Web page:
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Most Americans have an ongoing fear of living beyond the money they’ve saved for their retirement years. And it’s not an irrational fear. There is, in fact, an actual lack of retirement preparedness among Americans, and it’s drawn the attention of Washington policymakers in recent years. According to the World Economic Forum: by 2050, the U.S. will face a $137 trillion retirement income gap (the difference between what savers need to have and what they’ve actually saved). If these projections are correct, retirees will outlive their savings by an average of eight to 20 years.1
The original Secure Act in 2019, altered the rules around saving and withdrawing money from your retirement accounts. The new 2.0 Act addresses additional issues related to retirement savings, creating new flexibility and accessibility to help individuals plan for a more secure future. New provisions are geared toward:
- Increasing participation in retirement plans through required auto-enrollment in new plans beginning 2025 and enhanced tax credits for start-up retirement plans starting 2023.
- Increased retirement savings with increased catch-up contributions.
- Preserving retirement savings by increasing the age of required minimum distributions (RMDs) and eliminating RMDs for designated ROTH accounts.
- Expanding use of ROTH accounts
- Easing access to Retirement Savings
- Other key provisions such as enhancements to Qualified Charitable Contributions and Roth IRA rollover options for unused 529 funds.
This informative flyer from Putnam includes a helpful summary of all the new provisions and how they might impact you.
The Secure Act 2.0 has ramifications for retirement, estate planning and for the assets you plan to leave your family
The changes to how Inherited IRAs are handled has turned estate planning on its end and can have big tax consequences.
The big change is the elimination of the Stretch IRA. When we pass down IRA money to our children, we used to be able to stretch distributions over their lifetime. The Stretch IRA was eliminated by the Secure Act. For example, if I inherited IRA money from my mother, I would be able to “stretch” the distributions over my lifetime, creating a tax advantage for me through increased tax deferral and lower required minimum distributions.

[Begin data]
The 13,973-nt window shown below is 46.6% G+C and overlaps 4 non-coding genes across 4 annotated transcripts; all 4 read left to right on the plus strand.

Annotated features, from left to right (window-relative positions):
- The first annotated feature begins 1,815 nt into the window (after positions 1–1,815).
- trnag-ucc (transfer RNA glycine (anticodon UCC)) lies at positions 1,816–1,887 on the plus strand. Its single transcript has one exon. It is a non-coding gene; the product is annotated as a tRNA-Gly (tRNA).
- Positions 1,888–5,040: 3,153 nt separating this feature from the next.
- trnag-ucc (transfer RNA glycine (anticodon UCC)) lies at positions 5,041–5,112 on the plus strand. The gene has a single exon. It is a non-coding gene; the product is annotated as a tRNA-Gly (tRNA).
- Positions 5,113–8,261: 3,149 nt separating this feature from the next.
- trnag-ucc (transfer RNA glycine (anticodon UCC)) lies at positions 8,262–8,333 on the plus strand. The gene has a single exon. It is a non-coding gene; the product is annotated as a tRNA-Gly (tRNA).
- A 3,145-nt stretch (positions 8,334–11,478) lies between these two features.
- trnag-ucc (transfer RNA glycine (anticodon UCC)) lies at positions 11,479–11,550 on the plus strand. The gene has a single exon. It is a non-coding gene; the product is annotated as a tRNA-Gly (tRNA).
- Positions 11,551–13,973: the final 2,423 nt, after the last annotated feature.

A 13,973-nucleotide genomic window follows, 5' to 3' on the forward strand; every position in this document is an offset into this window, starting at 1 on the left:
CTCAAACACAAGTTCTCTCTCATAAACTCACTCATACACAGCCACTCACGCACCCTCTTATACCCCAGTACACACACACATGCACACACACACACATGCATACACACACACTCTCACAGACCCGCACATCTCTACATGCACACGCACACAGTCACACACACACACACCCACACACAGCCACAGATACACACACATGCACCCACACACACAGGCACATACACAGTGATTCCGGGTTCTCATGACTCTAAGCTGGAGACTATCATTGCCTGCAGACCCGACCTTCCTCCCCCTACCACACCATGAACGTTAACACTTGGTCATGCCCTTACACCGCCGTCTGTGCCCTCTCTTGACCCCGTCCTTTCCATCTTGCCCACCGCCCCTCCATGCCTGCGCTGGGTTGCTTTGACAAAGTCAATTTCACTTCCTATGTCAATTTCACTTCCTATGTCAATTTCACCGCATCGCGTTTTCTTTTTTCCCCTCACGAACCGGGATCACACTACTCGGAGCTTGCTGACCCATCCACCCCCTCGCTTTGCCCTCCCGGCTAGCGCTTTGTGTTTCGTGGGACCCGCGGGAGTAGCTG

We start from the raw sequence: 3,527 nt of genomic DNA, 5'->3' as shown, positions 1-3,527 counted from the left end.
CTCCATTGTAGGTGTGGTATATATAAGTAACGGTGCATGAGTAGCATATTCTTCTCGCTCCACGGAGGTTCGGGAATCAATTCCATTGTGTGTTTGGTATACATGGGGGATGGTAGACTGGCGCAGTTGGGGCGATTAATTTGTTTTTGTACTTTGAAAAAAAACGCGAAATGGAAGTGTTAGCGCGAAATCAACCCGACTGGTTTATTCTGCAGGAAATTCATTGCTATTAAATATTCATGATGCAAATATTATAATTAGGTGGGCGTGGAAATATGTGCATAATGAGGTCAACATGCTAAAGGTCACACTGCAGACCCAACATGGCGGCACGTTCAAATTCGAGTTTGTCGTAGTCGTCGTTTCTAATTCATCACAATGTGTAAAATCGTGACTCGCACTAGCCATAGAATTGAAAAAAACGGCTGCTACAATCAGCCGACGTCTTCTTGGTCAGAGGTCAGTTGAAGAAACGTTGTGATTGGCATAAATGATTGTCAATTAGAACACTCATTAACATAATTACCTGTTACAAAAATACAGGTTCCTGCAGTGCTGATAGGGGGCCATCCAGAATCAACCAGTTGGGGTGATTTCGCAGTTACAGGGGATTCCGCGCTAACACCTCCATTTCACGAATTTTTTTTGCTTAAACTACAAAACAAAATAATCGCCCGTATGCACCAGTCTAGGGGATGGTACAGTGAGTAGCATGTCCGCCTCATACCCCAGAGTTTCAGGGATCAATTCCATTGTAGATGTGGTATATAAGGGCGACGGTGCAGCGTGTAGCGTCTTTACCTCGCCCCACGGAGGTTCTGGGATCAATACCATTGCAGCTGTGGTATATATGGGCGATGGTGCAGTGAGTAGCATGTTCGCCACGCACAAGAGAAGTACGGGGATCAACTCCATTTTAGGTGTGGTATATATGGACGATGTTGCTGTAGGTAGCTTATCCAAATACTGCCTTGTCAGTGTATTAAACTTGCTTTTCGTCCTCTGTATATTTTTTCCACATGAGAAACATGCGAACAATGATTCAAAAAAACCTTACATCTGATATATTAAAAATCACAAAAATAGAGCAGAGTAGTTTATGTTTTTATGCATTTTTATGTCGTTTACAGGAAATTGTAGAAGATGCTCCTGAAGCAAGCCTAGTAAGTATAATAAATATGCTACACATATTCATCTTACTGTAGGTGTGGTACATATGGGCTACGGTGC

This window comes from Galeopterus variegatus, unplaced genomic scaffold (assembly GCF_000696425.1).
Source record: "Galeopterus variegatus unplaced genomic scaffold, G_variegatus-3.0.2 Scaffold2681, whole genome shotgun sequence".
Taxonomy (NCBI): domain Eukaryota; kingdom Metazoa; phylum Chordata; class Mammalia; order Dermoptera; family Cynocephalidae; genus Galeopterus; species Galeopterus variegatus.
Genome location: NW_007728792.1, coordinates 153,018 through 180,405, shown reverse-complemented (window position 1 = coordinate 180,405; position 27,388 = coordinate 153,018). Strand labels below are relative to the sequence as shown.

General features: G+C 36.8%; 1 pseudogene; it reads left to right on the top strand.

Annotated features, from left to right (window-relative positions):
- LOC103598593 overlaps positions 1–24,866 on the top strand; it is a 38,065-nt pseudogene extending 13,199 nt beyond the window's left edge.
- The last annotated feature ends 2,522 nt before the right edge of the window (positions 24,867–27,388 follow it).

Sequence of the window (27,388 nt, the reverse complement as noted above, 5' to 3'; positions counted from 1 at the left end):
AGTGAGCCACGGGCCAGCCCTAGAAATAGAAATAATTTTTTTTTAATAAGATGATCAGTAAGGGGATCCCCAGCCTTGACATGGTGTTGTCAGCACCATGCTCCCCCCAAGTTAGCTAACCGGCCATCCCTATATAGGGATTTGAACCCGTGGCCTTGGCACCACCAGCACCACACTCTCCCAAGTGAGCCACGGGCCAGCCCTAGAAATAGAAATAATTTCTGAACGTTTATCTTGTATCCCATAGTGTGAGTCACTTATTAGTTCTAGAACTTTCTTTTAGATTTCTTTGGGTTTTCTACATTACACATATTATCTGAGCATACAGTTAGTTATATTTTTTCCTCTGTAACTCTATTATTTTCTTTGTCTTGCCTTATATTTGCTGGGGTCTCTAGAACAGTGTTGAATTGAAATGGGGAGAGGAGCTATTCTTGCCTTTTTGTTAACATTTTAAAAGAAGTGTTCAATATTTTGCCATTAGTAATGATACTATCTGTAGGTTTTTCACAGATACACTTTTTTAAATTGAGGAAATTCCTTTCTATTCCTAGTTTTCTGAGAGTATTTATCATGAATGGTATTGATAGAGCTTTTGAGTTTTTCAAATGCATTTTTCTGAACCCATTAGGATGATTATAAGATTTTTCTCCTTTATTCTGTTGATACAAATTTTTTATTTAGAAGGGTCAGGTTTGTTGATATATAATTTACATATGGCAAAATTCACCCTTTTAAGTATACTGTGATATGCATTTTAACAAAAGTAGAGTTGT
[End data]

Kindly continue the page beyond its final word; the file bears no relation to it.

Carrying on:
Now that the stretch is eliminated, I only have 10 years to withdraw the money once my mother passes. This often leads to higher tax consequences. This becomes incredibly important when parents are planning for their estate and working to minimize tax consequences. The parent may be at a lower tax bracket then their heir which could make withdrawing IRA funds or converting funds more attractive. Additionally, not all assets are considered equal especially when leaving assets to a disabled child through a special needs trust. Here, if a properly worded special needs trust is established, the stretch would still apply.
In the case of where a parent leaves IRA money to a Special Needs Trust, the required minimum distributions can still be stretched over the course of the disabled individual’s life. This has huge impacts on the taxability of money. For example, the Required Minimum distribution to the trust is 20,000. And the trust distributes 15,000 of this money out to the disabled individual, only $5,000 is now taxed. This could be in great contrast to leaving the same money to another child who is forced to take a now much larger distribution at potentially a much higher tax bracket.
If you have questions concerning the provisions discussed above or the linked attachment, please reach out to us. As always, we are here to help.
1. “Solving the global pension problem,” World Economic Forum
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